Partial breast radiation therapy is an appropriate treatment for select people with early-stage breast cancer [8].

Talk with your radiation oncologist about whether you might be a good candidate for partial breast radiation therapy. Discuss the pros and cons of partial breast radiation therapy compared to whole breast radiation therapy.

Methods of partial breast radiation therapy include:

  • Brachytherapy uses targeted radiation placed inside the tumor bed. Implanted radiation “seeds” (interstitial radiation therapy) or a single small balloon device (intracavitary radiation therapy) can be used to deliver the radiation.
  • External beam radiation therapy uses standard external beam radiation therapy, but only targets the part of the breast that had the tumor (tumor bed) and a small area of surrounding breast tissue.
  • Intraoperative radiation therapy gives a single dose of radiation to the tumor bed during a lumpectomy. This dose of radiation is higher than in a standard radiation session. Check with your insurance company before getting intraoperative radiation therapy, as this type of partial breast radiation therapy may not be covered.

When your treatment plan includes chemotherapy

Whole breast radiation therapy is usually given after chemotherapy. In contrast, sometimes partial breast radiation therapy may be given before chemotherapy.

Things to remember while going through radiation therapy

Things to remember

  • Don’t wash the ink marks off your skin.
  • Check with your radiation therapy team before putting any lotions or powders on the treated area.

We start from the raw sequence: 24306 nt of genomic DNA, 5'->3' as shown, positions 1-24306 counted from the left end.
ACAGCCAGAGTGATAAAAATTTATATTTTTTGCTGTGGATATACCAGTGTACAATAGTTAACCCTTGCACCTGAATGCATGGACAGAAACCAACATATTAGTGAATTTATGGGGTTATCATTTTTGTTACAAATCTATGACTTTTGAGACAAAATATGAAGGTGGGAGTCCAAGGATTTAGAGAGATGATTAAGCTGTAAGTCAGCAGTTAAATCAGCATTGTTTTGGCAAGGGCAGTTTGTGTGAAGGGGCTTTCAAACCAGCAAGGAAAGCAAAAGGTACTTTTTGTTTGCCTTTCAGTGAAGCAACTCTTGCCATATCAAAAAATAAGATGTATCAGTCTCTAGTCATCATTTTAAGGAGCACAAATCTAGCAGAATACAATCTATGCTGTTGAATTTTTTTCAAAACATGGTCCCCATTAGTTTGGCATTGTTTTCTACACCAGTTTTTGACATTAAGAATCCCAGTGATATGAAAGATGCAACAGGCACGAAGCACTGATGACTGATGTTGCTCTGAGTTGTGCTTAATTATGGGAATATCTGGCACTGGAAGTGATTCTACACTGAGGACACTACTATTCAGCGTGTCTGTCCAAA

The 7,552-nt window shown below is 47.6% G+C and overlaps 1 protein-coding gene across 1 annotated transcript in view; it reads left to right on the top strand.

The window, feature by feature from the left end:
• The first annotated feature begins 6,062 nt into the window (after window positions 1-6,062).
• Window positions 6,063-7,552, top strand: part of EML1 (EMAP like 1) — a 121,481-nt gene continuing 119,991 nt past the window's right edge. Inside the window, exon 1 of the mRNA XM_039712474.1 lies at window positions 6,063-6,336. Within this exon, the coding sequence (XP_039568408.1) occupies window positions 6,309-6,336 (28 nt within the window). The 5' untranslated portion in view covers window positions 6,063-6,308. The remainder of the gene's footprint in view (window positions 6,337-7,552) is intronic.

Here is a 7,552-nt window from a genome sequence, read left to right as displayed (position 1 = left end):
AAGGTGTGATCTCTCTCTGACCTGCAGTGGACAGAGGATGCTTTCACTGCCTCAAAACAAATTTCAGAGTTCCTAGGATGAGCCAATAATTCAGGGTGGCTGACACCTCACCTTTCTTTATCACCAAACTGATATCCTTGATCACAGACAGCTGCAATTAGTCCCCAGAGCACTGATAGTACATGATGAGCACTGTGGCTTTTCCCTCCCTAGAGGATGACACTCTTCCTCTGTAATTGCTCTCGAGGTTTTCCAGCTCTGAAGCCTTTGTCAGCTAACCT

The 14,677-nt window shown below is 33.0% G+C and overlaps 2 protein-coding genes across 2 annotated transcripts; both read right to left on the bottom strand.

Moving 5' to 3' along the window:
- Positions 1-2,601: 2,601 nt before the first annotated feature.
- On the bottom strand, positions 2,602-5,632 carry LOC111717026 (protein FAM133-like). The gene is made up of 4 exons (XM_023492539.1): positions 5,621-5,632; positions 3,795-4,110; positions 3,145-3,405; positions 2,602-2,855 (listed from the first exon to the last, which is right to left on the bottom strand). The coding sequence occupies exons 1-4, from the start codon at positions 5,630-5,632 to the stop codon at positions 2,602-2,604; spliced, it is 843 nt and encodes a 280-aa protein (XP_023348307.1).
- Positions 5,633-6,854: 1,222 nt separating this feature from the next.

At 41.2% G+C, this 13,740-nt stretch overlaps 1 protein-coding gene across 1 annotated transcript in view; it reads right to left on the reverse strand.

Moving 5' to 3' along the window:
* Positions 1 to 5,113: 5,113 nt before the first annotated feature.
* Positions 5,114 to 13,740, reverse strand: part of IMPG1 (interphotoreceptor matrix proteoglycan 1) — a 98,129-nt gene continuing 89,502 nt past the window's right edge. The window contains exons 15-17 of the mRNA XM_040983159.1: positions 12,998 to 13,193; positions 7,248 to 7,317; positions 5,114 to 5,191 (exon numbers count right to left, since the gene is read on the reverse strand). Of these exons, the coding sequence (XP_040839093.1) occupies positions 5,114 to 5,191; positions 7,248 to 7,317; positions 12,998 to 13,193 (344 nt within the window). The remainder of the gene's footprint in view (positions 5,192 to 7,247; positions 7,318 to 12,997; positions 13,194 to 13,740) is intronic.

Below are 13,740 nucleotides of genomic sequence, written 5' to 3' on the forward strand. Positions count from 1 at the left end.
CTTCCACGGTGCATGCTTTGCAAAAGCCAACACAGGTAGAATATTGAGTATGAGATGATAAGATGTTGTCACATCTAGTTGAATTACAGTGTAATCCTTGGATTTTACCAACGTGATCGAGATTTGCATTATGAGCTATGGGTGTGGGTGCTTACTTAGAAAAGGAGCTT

• Wear clothing that’s easy to take off in case you need to change into a hospital gown.
  • Use reliable birth control to prevent pregnancy (radiation can harm a fetus). Discuss the best form of birth control with your health care team.
  • Keep the treated area out of the sun.
  • Don’t put anything very hot or very cold (such as a heating pad or an ice pack) on the treated area.
  • Tell your health care team about any side effects.

Adapted from National Cancer Institute materials [10].

Transportation, lodging, child care and elder care assistance

If you don’t live near the radiation treatment center, it can be hard to get to and from therapy sessions.

Sometimes, there are programs that help with local or long-distance transportation and lodging.

There are also programs to help you with child and elder care costs.   

Learn more about transportation, lodging, child care and elder care assistance programs


  • If you or a loved one needs more information about breast health or breast cancer, contact the Komen Breast Care Helpline at 1-877 GO KOMEN (1-877-465-6636) or email All calls are answered by a trained specialist or oncology social worker, Monday through Friday from 9:00 a.m. to 10:00 p.m. ET. Se habla español.
  • Komen Patient Navigators can help guide you through the health care system as you go through a breast cancer diagnosis. They can help to remove barriers to high-quality breast care. For example, they can help you with insurance, local resources, communication with health care providers and more. Call the Komen Breast Care Helpline at 1-877 GO KOMEN (1-877-465-6636) or email to learn more about our Patient Navigator program, including eligibility.
  • Komen Facebook groups provide a place where those with a connection to breast cancer can share their experiences and build strong relationships with each other. Visit Facebook and search for “Komen Breast Cancer group” or “Komen Metastatic Breast Cancer group” to request to join one of our closed groups.
  • Our fact sheets, booklets and other education materials offer additional information.


Updated 05/30/22